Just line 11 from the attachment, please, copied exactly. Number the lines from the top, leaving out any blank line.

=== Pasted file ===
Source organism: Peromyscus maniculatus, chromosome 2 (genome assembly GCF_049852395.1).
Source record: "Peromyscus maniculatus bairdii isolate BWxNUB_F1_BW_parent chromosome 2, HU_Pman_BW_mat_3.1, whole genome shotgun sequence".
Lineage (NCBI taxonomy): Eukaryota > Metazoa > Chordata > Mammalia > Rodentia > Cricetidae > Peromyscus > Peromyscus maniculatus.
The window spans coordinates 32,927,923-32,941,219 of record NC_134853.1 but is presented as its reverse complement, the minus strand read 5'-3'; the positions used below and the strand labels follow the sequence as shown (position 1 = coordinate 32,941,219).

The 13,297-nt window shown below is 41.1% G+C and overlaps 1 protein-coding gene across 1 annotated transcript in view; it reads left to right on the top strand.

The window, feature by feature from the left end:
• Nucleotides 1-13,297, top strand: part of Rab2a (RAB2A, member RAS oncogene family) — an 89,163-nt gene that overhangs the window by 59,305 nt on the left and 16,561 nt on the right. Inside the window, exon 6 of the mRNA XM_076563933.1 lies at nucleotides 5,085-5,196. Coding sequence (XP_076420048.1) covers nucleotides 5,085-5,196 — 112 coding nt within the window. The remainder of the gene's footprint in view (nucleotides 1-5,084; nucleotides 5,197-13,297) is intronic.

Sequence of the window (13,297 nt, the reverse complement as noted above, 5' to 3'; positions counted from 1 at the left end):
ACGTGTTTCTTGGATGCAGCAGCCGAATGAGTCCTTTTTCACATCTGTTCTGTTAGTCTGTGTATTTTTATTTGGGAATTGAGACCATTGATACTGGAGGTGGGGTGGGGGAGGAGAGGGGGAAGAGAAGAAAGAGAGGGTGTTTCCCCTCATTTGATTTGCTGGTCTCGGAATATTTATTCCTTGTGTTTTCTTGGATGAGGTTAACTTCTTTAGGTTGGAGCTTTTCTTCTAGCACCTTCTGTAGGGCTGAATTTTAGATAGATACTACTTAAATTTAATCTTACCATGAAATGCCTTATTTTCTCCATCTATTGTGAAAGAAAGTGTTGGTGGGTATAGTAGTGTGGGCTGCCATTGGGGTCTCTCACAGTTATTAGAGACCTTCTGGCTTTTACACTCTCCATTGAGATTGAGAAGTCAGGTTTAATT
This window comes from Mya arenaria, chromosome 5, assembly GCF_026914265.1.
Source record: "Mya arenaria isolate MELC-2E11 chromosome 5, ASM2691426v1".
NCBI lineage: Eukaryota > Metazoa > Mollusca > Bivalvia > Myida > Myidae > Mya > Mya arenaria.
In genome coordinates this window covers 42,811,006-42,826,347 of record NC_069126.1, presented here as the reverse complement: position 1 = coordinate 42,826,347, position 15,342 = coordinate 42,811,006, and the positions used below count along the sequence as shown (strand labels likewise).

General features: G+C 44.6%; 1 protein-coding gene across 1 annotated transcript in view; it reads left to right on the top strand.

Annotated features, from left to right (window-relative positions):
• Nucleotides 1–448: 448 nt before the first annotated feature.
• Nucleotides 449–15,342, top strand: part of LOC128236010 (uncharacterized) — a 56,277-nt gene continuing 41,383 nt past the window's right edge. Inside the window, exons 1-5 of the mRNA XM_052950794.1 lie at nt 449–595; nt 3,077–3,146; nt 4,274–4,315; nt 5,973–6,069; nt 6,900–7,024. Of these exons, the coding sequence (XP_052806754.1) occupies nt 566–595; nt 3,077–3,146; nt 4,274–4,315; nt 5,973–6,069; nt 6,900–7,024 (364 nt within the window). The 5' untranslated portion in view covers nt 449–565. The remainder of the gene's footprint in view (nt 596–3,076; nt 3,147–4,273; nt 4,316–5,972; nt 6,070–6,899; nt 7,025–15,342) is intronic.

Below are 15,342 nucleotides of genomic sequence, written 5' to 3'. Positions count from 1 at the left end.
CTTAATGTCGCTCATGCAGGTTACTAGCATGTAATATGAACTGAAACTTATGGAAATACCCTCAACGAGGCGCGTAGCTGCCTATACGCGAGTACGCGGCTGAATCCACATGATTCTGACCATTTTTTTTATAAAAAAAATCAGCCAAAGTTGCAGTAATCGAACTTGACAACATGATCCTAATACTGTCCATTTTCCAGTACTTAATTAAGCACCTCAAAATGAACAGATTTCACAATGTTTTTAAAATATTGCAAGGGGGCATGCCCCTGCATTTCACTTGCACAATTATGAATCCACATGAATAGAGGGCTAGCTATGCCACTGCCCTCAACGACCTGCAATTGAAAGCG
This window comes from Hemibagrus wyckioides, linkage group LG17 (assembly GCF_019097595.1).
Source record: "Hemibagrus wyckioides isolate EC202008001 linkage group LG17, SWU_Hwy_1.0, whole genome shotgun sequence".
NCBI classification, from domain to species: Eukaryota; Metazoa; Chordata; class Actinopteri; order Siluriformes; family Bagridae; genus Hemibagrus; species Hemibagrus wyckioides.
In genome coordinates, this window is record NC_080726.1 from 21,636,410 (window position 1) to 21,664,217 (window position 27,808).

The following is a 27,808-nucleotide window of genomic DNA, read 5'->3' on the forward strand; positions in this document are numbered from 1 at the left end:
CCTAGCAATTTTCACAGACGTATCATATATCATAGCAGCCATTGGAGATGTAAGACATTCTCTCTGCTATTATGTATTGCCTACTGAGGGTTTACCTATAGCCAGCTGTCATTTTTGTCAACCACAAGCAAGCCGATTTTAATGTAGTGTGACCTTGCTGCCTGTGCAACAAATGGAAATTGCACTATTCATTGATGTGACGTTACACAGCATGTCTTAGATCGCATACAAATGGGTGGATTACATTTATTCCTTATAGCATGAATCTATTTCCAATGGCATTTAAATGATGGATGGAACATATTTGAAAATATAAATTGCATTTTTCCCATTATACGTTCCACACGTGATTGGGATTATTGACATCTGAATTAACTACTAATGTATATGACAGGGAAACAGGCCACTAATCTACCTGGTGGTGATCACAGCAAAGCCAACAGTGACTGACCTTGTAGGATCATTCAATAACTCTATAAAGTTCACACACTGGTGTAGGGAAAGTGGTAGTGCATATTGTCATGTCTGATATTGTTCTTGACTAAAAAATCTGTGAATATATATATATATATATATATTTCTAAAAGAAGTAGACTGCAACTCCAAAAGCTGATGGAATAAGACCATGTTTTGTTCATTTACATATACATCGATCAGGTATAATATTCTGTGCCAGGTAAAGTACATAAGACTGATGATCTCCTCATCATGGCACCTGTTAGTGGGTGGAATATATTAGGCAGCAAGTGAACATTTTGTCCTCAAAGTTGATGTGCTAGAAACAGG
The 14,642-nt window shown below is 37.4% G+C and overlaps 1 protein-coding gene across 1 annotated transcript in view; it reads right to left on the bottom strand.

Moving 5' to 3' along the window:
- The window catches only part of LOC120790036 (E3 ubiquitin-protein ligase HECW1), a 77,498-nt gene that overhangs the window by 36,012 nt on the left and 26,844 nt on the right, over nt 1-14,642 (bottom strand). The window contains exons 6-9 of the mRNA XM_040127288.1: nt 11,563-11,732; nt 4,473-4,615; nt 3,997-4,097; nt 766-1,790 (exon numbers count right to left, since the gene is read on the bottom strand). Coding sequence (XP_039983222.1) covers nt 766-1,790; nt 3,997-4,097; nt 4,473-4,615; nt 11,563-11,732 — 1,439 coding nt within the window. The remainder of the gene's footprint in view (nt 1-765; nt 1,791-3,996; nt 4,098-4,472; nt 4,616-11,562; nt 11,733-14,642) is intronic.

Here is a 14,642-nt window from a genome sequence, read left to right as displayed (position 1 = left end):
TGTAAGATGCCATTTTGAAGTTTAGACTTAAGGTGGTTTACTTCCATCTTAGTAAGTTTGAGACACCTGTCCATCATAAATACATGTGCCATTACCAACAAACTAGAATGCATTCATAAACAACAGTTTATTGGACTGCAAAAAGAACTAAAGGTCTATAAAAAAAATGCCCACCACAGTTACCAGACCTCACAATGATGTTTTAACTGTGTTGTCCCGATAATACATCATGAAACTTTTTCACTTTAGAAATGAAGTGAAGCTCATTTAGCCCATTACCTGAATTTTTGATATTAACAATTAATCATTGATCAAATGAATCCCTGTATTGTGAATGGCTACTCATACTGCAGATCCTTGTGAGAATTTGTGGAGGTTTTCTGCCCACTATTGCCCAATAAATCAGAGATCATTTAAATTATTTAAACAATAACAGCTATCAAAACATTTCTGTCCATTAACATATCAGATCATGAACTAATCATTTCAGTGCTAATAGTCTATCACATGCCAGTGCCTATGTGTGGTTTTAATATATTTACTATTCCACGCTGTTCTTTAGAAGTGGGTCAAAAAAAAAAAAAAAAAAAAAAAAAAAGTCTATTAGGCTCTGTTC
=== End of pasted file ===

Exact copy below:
Source record: "Mya arenaria isolate MELC-2E11 chromosome 5, ASM2691426v1".